Nokia is getting serious about music and is shoping to take on the might of the Apple machine. It weighed into the digital music market by acquiring Loudeye for $60 million last week. Loudeye includes the assets of OD2, which it bought previously. Nokia seems to have tired of waiting for a decent partner or solution and seems to be fast-tracking a music play to complement the new raft of handsets its rolling out, some of which boast up to 4Gb of storage.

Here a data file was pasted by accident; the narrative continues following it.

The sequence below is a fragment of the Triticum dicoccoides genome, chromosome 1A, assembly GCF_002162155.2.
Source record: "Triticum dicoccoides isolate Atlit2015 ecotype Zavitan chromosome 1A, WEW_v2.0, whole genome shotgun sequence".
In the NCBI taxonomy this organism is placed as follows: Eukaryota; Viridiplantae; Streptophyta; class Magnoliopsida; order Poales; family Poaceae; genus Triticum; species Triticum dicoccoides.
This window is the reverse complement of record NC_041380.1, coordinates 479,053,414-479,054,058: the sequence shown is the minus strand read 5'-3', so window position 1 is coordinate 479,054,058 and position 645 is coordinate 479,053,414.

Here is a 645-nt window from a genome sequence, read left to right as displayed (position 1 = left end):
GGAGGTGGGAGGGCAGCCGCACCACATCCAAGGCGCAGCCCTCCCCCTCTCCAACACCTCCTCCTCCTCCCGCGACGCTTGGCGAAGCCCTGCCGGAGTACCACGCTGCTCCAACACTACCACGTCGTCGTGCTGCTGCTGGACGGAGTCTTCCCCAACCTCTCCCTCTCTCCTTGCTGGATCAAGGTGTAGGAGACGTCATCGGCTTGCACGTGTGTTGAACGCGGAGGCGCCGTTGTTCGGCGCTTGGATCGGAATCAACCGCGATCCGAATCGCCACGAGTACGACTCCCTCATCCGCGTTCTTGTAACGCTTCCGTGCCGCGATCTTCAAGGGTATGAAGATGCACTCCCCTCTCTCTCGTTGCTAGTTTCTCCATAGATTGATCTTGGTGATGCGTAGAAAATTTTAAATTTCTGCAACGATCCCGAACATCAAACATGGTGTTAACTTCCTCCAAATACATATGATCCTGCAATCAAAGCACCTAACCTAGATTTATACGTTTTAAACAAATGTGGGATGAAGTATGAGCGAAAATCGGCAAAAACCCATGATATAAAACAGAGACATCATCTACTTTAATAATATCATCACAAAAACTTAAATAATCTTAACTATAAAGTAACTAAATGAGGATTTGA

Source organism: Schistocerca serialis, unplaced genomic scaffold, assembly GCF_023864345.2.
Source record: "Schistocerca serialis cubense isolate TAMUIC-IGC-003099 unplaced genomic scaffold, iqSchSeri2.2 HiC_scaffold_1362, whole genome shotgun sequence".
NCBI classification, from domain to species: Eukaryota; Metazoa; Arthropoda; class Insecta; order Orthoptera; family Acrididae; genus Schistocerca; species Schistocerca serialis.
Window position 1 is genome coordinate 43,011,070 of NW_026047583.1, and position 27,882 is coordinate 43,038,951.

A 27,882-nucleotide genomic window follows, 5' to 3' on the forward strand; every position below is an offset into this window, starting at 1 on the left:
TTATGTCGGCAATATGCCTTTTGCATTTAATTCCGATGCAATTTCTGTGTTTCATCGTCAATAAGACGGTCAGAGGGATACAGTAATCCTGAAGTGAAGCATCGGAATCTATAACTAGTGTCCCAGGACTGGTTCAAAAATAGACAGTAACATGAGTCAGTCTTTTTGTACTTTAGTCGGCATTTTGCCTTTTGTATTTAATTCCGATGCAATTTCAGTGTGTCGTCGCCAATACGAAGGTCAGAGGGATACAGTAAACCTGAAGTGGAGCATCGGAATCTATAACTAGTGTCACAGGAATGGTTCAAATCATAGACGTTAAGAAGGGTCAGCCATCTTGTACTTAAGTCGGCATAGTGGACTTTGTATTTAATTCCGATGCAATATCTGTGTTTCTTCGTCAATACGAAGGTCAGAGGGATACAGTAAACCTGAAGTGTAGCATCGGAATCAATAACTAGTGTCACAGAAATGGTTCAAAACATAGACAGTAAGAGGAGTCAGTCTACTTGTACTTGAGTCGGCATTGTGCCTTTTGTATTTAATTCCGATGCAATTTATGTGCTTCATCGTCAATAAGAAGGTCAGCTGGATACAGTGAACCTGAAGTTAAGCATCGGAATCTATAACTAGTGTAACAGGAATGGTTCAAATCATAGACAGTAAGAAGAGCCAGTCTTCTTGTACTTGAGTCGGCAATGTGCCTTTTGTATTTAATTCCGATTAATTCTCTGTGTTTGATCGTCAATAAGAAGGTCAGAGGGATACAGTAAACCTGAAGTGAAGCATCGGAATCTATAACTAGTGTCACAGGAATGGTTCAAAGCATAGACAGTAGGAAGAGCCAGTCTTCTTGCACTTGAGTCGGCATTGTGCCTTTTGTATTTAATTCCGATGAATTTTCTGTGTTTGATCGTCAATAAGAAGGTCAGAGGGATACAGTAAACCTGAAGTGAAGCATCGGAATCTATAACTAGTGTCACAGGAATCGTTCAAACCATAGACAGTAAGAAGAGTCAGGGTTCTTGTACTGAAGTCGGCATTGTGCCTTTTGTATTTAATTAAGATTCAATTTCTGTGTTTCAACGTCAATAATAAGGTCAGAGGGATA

The Nokia buyout has again focused eyes on Napster and whether it remains viable as a standalone player when its struggling to sell the subscriber story. However, its free-access, ad-driven service has been a success, which would drive the price a little higher. Personally, though I like the service, I can’t see it surviving as a standalone. It needs a big brother to really push it out across platforms and into the marketing eye of the public to seriously compete with Apple and iTunes/iPod.